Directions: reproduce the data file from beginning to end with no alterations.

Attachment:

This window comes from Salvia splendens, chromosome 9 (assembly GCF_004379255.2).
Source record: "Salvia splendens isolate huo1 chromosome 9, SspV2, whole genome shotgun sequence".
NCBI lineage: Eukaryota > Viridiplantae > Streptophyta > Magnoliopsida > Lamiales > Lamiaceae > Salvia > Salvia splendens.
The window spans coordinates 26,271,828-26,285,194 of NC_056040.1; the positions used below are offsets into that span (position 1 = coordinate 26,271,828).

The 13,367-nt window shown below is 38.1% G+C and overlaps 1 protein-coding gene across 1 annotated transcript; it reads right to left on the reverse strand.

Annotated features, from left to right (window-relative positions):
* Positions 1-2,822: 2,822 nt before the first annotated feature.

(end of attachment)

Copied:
This window comes from Salvia splendens, chromosome 9 (assembly GCF_004379255.2).
Source record: "Salvia splendens isolate huo1 chromosome 9, SspV2, whole genome shotgun sequence".
NCBI lineage: Eukaryota > Viridiplantae > Streptophyta > Magnoliopsida > Lamiales > Lamiaceae > Salvia > Salvia splendens.
The window spans coordinates 26,271,828-26,285,194 of NC_056040.1; the positions used below are offsets into that span (position 1 = coordinate 26,271,828).

The 13,367-nt window shown below is 38.1% G+C and overlaps 1 protein-coding gene across 1 annotated transcript; it reads right to left on the reverse strand.

Annotated features, from left to right (window-relative positions):
* Positions 1-2,822: 2,822 nt before the first annotated feature.